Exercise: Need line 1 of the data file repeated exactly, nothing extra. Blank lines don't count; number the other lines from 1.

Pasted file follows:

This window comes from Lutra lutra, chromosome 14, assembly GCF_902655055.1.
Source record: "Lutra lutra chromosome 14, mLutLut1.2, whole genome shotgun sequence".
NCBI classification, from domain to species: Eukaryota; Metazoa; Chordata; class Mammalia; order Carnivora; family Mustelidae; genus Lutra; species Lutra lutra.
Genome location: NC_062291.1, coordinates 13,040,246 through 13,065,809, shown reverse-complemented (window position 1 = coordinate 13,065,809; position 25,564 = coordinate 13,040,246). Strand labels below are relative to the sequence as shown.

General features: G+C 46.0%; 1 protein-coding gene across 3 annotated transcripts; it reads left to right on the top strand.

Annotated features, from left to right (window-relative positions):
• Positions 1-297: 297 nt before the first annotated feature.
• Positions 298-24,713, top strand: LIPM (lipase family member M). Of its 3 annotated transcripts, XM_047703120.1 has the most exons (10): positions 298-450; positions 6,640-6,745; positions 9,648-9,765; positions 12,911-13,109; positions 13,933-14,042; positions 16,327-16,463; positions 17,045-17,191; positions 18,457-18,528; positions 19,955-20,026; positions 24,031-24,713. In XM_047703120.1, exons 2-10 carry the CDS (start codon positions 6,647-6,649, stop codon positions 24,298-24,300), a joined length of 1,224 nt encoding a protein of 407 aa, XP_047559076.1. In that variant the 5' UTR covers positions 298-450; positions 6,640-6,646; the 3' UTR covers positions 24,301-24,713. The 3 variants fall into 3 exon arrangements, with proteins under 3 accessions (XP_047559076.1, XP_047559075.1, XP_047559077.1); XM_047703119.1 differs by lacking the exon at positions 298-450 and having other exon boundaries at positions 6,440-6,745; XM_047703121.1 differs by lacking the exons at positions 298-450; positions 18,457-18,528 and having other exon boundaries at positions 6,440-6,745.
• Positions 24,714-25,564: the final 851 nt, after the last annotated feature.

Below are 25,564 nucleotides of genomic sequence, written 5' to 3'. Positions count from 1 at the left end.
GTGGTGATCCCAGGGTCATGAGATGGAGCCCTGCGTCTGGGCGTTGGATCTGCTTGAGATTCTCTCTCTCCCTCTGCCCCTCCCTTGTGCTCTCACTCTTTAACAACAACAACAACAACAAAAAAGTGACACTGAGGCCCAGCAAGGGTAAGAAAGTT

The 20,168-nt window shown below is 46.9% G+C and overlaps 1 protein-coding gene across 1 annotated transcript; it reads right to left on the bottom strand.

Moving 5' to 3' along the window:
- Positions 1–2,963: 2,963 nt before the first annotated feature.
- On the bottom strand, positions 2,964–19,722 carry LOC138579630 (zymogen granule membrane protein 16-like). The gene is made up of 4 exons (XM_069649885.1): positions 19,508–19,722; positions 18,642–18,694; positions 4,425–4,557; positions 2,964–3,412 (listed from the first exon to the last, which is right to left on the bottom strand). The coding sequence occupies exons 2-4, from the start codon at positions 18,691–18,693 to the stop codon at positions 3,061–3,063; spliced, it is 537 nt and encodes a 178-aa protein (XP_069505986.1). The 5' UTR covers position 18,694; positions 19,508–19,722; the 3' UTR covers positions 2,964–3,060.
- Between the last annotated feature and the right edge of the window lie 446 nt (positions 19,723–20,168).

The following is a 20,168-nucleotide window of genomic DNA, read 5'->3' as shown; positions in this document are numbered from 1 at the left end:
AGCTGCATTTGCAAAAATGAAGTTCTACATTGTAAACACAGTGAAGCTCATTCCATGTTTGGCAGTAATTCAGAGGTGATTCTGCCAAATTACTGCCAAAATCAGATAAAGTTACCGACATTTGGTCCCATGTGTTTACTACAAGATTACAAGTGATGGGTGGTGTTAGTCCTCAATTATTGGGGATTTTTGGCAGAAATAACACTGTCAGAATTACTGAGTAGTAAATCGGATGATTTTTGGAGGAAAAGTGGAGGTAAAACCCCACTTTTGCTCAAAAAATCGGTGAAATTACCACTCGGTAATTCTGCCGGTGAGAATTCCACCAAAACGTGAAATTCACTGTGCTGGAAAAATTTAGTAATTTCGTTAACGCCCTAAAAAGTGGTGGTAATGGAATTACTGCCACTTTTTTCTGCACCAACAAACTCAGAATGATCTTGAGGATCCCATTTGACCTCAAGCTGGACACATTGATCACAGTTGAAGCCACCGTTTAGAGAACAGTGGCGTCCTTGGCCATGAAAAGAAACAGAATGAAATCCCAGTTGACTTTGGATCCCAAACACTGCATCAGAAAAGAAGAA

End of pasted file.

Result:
This window comes from Lutra lutra, chromosome 14, assembly GCF_902655055.1.